Rampant piracy have become a bitter fact to face for singers and writers? What is your strategy?

I don't have any particular strategy at the moment. I'm just not so much into the business aspect of both music and book industry anymore. Maybe because my engine is leaning towards the creative aspect nowadays. Thinking about the piracy solution takes so much energy because the situation is complicated, involving the law enforcement, government, etc. Something that I just don't have space for right now.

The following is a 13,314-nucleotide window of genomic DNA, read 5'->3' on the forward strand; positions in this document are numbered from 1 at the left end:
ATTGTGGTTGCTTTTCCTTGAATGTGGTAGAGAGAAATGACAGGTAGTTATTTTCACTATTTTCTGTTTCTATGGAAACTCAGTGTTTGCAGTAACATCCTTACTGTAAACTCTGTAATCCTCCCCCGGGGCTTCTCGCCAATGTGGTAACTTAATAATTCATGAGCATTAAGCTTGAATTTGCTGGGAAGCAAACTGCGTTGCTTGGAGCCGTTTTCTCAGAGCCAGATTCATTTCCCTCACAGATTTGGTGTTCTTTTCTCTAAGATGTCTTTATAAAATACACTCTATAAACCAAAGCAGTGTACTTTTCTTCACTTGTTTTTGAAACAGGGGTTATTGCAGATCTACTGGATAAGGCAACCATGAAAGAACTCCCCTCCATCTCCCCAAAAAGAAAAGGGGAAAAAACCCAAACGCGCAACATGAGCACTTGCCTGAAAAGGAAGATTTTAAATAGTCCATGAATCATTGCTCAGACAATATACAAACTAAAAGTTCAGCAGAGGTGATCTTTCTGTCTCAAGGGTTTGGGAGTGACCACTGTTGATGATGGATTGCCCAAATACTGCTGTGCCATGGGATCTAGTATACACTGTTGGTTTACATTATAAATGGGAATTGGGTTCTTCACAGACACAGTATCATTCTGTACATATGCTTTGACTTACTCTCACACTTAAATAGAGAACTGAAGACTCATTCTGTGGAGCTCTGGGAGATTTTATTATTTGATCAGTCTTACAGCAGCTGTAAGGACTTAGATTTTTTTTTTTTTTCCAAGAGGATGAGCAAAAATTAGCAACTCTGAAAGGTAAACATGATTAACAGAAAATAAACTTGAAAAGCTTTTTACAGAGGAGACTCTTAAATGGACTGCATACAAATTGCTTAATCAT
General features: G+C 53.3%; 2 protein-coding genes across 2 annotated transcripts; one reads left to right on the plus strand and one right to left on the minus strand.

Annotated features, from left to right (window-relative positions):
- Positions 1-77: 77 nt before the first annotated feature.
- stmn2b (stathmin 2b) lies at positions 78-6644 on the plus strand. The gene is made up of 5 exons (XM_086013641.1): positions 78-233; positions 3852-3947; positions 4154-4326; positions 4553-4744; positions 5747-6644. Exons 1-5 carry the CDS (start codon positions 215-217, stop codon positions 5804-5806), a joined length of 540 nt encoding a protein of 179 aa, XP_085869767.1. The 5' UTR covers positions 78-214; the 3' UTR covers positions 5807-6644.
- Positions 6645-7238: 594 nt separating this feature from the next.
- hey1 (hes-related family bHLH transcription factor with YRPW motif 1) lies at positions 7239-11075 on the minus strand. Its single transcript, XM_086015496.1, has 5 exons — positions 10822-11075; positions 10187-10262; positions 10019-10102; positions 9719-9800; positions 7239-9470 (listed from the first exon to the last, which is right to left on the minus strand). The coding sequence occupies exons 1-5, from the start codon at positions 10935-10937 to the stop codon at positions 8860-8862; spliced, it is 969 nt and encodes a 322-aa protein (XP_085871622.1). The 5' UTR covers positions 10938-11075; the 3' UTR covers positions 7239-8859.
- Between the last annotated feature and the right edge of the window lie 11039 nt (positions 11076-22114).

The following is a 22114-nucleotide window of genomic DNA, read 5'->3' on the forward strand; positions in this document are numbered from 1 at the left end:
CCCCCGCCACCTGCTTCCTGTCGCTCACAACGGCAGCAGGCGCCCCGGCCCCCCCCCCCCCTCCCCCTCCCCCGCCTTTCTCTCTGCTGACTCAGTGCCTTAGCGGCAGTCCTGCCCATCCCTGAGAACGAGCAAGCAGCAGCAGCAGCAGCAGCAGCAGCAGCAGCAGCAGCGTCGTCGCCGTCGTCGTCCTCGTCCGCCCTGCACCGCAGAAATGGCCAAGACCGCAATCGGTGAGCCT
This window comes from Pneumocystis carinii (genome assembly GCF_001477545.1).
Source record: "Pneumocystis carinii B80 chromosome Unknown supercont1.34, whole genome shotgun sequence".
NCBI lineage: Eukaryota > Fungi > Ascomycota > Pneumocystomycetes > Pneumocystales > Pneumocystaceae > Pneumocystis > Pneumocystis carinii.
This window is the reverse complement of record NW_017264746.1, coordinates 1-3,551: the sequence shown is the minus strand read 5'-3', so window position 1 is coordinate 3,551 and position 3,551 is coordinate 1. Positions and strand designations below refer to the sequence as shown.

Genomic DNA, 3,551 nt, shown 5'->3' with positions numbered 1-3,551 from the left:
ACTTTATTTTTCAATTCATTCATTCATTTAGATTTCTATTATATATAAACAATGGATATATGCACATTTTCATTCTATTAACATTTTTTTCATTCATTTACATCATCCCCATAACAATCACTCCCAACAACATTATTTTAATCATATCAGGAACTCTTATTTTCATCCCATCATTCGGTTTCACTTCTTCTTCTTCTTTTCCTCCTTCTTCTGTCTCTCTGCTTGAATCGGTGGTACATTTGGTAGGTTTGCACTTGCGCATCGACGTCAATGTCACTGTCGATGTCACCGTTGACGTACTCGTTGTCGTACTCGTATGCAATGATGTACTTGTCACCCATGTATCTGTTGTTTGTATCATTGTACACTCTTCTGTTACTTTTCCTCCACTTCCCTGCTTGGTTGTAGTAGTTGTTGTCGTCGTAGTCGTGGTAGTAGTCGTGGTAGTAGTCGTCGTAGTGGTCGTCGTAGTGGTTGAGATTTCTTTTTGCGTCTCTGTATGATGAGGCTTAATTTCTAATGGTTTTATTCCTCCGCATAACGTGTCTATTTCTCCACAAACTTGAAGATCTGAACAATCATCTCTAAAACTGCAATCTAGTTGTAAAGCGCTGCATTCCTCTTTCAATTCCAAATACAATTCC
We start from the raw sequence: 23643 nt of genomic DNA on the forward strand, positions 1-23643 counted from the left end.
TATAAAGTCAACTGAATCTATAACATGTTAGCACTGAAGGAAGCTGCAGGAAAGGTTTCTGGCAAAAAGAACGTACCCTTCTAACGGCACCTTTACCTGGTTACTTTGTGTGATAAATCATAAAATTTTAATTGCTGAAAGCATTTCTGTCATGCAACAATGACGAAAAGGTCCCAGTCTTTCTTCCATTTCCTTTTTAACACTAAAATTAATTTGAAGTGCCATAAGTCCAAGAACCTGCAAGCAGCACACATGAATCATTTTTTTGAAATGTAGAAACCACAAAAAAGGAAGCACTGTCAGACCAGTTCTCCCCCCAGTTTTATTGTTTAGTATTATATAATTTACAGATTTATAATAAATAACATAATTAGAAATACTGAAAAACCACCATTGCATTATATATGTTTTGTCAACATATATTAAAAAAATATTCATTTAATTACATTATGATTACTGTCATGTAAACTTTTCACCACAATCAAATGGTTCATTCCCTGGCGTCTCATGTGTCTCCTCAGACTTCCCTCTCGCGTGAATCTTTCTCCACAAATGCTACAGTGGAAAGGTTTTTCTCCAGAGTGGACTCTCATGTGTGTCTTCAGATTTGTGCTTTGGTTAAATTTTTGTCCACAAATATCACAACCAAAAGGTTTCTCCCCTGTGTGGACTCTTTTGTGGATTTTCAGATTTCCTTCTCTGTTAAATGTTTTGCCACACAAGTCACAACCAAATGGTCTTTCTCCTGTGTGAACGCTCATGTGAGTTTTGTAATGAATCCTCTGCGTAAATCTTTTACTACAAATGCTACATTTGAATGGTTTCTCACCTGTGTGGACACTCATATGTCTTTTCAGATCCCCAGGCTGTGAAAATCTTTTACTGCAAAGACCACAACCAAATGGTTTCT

After Partikel and Perahu Kertas movie, what’s next?

Many more. Rectoverso is also made into a movie, so is Filosofi Kopi. There are several possibilities for my other books to be filmed as well, and we're still working on the deal. And of course, the next episode of Supernova, Gelombang. I'm taking it one step at a time, because it's so easy to get overwhelmed in this modern life we're living. I just hope I don't lose sight of what's more important in life.